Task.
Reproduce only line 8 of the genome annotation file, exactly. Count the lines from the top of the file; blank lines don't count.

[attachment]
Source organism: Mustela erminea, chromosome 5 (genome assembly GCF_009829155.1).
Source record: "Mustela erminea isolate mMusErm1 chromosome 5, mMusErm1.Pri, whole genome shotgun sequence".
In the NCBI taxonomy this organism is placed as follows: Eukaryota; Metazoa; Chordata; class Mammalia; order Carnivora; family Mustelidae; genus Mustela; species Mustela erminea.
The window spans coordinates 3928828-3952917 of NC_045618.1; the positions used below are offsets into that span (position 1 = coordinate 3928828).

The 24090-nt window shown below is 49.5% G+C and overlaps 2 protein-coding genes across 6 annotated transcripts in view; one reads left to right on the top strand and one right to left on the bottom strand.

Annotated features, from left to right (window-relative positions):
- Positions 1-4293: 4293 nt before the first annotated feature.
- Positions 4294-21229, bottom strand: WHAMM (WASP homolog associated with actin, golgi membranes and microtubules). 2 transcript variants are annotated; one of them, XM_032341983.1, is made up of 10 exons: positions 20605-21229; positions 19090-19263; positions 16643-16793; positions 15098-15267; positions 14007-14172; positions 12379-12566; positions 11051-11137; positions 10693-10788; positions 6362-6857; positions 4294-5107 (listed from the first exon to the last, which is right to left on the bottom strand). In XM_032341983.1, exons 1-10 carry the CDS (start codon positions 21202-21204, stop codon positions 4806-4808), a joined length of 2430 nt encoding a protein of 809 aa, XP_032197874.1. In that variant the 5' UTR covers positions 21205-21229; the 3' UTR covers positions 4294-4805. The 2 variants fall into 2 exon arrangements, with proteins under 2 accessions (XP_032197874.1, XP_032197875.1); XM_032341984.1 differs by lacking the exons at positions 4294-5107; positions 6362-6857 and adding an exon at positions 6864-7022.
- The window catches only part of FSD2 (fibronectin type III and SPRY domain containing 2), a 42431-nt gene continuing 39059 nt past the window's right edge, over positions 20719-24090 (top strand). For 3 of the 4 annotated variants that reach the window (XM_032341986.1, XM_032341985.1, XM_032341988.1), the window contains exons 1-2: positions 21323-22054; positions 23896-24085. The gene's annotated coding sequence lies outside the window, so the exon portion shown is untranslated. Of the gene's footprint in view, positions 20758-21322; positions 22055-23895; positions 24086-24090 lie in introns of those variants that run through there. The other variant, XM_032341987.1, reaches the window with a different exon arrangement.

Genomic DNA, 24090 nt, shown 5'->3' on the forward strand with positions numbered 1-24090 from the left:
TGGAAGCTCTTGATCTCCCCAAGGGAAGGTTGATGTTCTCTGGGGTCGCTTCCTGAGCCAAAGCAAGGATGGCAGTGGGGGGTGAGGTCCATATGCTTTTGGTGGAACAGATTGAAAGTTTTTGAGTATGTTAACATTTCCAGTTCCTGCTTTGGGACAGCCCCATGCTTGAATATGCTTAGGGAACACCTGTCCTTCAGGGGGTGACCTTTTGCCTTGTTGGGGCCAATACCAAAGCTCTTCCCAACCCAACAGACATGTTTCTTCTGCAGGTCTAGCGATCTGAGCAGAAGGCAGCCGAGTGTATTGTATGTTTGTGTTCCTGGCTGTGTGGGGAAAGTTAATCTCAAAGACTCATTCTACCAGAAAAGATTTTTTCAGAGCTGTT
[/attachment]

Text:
- Positions 4294-21229, bottom strand: WHAMM (WASP homolog associated with actin, golgi membranes and microtubules). 2 transcript variants are annotated; one of them, XM_032341983.1, is made up of 10 exons: positions 20605-21229; positions 19090-19263; positions 16643-16793; positions 15098-15267; positions 14007-14172; positions 12379-12566; positions 11051-11137; positions 10693-10788; positions 6362-6857; positions 4294-5107 (listed from the first exon to the last, which is right to left on the bottom strand). In XM_032341983.1, exons 1-10 carry the CDS (start codon positions 21202-21204, stop codon positions 4806-4808), a joined length of 2430 nt encoding a protein of 809 aa, XP_032197874.1. In that variant the 5' UTR covers positions 21205-21229; the 3' UTR covers positions 4294-4805. The 2 variants fall into 2 exon arrangements, with proteins under 2 accessions (XP_032197874.1, XP_032197875.1); XM_032341984.1 differs by lacking the exons at positions 4294-5107; positions 6362-6857 and adding an exon at positions 6864-7022.